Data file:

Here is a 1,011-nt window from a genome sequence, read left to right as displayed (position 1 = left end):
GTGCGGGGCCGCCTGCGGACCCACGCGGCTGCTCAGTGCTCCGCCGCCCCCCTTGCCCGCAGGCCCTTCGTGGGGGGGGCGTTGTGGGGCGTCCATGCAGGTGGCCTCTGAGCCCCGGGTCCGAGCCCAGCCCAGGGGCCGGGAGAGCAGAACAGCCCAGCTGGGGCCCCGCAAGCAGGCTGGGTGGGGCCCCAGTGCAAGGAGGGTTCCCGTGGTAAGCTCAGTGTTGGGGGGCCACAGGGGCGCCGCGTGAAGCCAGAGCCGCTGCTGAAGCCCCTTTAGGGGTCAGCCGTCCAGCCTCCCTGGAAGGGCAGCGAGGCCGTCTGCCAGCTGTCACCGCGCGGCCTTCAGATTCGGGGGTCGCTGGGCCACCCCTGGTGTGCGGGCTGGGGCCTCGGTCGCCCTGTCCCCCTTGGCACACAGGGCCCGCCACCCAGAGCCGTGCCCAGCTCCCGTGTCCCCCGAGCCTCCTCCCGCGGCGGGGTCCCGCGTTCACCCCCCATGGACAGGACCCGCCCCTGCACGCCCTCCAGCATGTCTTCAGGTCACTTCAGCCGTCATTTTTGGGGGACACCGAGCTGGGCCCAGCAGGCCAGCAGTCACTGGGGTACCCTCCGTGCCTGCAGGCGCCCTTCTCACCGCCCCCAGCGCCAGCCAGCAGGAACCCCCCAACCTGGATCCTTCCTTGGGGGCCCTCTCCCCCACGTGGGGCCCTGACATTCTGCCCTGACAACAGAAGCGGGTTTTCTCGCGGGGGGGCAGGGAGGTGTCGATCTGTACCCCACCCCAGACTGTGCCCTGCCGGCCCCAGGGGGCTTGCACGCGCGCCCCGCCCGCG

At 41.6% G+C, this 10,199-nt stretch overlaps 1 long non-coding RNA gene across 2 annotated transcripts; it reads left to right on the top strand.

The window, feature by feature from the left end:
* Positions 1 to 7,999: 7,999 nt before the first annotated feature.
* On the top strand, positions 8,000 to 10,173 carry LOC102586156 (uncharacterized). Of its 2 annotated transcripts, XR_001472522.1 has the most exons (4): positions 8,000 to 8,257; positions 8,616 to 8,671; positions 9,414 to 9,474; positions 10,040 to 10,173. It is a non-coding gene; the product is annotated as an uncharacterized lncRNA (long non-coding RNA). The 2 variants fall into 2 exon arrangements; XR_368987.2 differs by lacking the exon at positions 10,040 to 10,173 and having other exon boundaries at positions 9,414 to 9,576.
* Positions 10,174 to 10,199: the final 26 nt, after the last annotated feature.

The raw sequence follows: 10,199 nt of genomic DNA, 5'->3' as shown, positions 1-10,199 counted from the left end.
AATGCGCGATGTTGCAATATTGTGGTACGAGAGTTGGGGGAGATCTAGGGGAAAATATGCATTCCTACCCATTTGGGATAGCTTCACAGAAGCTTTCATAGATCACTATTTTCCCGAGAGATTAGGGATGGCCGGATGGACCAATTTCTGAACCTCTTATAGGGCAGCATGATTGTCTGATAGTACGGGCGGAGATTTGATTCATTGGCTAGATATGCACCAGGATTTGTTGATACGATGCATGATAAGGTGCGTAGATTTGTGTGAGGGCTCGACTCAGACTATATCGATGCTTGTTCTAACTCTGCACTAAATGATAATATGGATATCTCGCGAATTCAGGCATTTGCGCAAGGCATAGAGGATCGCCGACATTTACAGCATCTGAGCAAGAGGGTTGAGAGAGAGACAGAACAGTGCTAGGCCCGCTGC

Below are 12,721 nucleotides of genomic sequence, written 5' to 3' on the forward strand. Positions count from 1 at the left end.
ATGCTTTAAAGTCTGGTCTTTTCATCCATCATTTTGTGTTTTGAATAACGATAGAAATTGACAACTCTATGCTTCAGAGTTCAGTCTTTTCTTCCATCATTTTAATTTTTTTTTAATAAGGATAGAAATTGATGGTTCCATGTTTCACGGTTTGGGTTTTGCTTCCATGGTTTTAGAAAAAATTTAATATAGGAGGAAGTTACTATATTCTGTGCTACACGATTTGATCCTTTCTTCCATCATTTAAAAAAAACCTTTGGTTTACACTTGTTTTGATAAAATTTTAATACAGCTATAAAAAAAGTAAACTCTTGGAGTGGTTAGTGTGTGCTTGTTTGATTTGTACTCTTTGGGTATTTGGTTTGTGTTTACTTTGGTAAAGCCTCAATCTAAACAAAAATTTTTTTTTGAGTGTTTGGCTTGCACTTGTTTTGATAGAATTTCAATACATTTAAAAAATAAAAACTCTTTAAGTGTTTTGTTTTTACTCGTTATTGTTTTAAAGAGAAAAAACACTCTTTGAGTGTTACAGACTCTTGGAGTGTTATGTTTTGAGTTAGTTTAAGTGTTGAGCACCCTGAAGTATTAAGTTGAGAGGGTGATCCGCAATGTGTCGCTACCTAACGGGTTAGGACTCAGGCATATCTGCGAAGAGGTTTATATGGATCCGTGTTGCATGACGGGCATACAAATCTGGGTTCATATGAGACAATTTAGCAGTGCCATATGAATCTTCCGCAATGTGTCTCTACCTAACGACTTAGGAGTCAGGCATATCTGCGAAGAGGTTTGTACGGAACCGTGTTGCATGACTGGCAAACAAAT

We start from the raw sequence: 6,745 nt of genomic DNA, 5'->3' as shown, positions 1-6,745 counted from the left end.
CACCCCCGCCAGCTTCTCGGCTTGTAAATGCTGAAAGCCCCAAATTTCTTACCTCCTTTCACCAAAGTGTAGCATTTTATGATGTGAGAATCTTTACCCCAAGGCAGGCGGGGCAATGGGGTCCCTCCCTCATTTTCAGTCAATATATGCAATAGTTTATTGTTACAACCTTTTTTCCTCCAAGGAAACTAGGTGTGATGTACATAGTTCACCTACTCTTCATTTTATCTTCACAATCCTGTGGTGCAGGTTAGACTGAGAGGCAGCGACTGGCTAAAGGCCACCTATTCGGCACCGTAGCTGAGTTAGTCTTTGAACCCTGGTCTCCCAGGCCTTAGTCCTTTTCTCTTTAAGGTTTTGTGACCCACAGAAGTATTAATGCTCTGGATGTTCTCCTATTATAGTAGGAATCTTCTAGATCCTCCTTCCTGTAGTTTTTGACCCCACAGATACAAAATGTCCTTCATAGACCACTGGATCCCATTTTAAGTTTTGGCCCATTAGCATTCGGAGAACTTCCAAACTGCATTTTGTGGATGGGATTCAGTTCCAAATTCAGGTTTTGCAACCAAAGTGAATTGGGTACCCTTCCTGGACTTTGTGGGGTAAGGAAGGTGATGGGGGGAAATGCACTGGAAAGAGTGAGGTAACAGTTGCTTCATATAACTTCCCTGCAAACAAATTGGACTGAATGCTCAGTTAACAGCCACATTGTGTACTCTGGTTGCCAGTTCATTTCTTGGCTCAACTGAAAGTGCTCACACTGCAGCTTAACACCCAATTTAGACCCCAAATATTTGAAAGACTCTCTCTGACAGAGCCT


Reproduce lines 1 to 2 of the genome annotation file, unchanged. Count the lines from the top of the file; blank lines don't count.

Here is a 1,011-nt window from a genome sequence, read left to right as displayed (position 1 = left end):
GTGCGGGGCCGCCTGCGGACCCACGCGGCTGCTCAGTGCTCCGCCGCCCCCCTTGCCCGCAGGCCCTTCGTGGGGGGGGCGTTGTGGGGCGTCCATGCAGGTGGCCTCTGAGCCCCGGGTCCGAGCCCAGCCCAGGGGCCGGGAGAGCAGAACAGCCCAGCTGGGGCCCCGCAAGCAGGCTGGGTGGGGCCCCAGTGCAAGGAGGGTTCCCGTGGTAAGCTCAGTGTTGGGGGGCCACAGGGGCGCCGCGTGAAGCCAGAGCCGCTGCTGAAGCCCCTTTAGGGGTCAGCCGTCCAGCCTCCCTGGAAGGGCAGCGAGGCCGTCTGCCAGCTGTCACCGCGCGGCCTTCAGATTCGGGGGTCGCTGGGCCACCCCTGGTGTGCGGGCTGGGGCCTCGGTCGCCCTGTCCCCCTTGGCACACAGGGCCCGCCACCCAGAGCCGTGCCCAGCTCCCGTGTCCCCCGAGCCTCCTCCCGCGGCGGGGTCCCGCGTTCACCCCCCATGGACAGGACCCGCCCCTGCACGCCCTCCAGCATGTCTTCAGGTCACTTCAGCCGTCATTTTTGGGGGACACCGAGCTGGGCCCAGCAGGCCAGCAGTCACTGGGGTACCCTCCGTGCCTGCAGGCGCCCTTCTCACCGCCCCCAGCGCCAGCCAGCAGGAACCCCCCAACCTGGATCCTTCCTTGGGGGCCCTCTCCCCCACGTGGGGCCCTGACATTCTGCCCTGACAACAGAAGCGGGTTTTCTCGCGGGGGGGCAGGGAGGTGTCGATCTGTACCCCACCCCAGACTGTGCCCTGCCGGCCCCAGGGGGCTTGCACGCGCGCCCCGCCCGCG